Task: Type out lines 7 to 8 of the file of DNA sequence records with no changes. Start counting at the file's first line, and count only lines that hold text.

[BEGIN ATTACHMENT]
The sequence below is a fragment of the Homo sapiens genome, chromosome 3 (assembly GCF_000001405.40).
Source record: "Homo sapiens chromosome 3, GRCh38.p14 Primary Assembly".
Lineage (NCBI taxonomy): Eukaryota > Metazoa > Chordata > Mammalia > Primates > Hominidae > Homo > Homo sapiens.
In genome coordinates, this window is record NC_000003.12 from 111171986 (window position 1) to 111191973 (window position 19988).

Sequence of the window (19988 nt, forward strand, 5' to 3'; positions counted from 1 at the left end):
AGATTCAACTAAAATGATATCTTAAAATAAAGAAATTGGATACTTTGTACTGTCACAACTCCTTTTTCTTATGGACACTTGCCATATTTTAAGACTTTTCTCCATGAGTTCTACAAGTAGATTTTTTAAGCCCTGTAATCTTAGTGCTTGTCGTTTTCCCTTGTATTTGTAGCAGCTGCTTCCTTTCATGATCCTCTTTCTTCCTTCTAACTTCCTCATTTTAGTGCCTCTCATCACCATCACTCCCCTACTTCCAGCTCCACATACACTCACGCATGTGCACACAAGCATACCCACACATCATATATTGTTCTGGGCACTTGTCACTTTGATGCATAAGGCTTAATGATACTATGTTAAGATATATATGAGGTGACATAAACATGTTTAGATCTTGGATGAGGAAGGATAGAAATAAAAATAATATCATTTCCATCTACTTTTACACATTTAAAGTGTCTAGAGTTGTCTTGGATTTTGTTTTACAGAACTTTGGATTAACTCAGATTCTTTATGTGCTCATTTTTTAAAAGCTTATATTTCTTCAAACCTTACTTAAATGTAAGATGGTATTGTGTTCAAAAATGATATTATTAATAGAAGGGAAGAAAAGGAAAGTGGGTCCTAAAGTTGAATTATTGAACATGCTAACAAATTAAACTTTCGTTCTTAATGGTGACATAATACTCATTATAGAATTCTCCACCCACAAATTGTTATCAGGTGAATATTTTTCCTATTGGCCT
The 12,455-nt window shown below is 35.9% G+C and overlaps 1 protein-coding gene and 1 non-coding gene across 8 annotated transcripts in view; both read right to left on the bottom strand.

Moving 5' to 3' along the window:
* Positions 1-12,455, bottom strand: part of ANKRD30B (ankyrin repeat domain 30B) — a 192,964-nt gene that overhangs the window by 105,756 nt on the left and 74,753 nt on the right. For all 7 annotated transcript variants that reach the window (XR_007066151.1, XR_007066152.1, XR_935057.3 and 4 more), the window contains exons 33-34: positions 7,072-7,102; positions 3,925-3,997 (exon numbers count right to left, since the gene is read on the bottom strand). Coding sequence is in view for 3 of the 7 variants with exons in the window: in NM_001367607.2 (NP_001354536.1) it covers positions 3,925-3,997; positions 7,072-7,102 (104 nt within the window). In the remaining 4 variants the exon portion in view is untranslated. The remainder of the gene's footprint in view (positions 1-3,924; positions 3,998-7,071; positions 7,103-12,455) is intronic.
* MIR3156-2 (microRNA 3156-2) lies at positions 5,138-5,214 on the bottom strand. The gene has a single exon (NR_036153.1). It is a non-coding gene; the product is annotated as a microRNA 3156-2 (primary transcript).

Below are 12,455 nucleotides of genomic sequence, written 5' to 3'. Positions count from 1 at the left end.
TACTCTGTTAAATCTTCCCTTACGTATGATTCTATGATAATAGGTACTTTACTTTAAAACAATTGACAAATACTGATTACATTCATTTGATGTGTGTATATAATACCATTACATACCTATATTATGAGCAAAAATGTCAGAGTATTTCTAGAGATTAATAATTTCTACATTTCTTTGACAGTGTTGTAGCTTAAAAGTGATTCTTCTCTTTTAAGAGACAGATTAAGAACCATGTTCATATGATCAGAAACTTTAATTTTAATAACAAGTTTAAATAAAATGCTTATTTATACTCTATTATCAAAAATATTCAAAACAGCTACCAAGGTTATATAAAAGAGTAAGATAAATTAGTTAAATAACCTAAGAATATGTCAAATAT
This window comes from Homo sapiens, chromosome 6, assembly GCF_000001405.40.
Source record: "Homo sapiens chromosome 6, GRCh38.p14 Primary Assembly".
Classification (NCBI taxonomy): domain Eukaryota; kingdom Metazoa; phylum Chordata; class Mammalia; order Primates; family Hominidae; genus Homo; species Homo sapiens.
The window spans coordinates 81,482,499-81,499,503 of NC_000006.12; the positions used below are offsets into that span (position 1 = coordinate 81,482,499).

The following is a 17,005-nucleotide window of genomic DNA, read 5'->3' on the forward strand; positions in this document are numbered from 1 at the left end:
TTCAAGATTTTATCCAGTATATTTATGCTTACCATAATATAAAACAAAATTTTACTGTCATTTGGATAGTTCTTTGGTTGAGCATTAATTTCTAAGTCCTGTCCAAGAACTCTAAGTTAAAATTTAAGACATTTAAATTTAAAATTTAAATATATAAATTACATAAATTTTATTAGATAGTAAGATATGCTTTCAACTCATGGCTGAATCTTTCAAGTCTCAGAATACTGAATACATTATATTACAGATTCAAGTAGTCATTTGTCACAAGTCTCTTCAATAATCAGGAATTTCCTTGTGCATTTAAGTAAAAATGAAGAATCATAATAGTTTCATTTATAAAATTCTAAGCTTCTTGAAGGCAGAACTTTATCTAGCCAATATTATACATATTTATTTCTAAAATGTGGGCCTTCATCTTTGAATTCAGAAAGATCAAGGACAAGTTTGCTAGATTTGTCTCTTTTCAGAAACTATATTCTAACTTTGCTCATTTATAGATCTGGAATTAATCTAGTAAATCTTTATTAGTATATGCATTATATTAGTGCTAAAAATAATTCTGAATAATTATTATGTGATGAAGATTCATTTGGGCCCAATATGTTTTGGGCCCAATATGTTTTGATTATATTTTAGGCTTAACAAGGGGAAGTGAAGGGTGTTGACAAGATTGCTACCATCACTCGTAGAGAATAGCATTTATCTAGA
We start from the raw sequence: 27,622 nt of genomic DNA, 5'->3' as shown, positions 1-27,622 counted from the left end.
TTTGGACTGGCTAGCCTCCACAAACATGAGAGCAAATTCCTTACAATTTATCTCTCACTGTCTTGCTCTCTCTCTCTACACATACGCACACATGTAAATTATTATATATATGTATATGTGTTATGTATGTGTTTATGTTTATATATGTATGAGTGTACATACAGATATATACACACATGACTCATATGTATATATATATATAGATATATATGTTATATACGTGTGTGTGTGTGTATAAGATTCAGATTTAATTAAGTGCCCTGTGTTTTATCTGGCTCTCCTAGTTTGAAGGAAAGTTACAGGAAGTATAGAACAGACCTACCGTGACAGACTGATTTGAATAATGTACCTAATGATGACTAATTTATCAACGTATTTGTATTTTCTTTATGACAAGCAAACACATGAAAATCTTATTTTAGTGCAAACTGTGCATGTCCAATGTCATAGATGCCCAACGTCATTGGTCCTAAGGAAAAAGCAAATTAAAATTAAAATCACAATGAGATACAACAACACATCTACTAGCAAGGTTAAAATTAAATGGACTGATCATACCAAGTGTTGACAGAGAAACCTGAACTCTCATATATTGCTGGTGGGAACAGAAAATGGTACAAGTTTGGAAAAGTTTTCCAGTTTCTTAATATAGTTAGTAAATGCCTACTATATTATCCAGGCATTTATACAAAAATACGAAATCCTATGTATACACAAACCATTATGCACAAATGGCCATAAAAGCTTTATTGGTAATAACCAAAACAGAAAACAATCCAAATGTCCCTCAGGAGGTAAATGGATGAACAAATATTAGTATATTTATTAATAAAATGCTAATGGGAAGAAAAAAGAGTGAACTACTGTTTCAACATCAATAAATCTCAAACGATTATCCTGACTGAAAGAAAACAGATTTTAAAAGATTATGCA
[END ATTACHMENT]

The 12,455-nt window shown below is 35.9% G+C and overlaps 1 protein-coding gene and 1 non-coding gene across 8 annotated transcripts in view; both read right to left on the bottom strand.

Moving 5' to 3' along the window: